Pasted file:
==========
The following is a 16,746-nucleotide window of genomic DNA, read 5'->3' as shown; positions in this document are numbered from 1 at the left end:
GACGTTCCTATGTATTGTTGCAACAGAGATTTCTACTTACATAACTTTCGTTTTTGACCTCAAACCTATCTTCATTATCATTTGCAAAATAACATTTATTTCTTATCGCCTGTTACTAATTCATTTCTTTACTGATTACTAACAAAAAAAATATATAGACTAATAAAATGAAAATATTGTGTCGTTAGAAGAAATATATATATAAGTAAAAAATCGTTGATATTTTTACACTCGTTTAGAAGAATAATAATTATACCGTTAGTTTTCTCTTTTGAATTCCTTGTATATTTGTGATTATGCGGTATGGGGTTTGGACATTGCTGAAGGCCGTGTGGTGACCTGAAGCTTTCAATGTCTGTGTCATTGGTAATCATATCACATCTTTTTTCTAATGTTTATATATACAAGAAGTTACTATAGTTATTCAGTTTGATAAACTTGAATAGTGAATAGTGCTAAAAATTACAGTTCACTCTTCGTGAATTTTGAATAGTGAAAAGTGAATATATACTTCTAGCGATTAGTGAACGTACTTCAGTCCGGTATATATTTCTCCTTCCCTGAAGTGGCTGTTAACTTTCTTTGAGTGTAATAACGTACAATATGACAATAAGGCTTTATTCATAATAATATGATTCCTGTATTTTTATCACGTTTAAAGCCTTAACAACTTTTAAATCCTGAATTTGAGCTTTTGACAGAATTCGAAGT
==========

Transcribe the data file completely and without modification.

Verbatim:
The following is a 16,746-nucleotide window of genomic DNA, read 5'->3' as shown; positions in this document are numbered from 1 at the left end:
GACGTTCCTATGTATTGTTGCAACAGAGATTTCTACTTACATAACTTTCGTTTTTGACCTCAAACCTATCTTCATTATCATTTGCAAAATAACATTTATTTCTTATCGCCTGTTACTAATTCATTTCTTTACTGATTACTAACAAAAAAAATATATAGACTAATAAAATGAAAATATTGTGTCGTTAGAAGAAATATATATATAAGTAAAAAATCGTTGATATTTTTACACTCGTTTAGAAGAATAATAATTATACCGTTAGTTTTCTCTTTTGAATTCCTTGTATATTTGTGATTATGCGGTATGGGGTTTGGACATTGCTGAAGGCCGTGTGGTGACCTGAAGCTTTCAATGTCTGTGTCATTGGTAATCATATCACATCTTTTTTCTAATGTTTATATATACAAGAAGTTACTATAGTTATTCAGTTTGATAAACTTGAATAGTGAATAGTGCTAAAAATTACAGTTCACTCTTCGTGAATTTTGAATAGTGAAAAGTGAATATATACTTCTAGCGATTAGTGAACGTACTTCAGTCCGGTATATATTTCTCCTTCCCTGAAGTGGCTGTTAACTTTCTTTGAGTGTAATAACGTACAATATGACAATAAGGCTTTATTCATAATAATATGATTCCTGTATTTTTATCACGTTTAAAGCCTTAACAACTTTTAAATCCTGAATTTGAGCTTTTGACAGAATTCGAAGT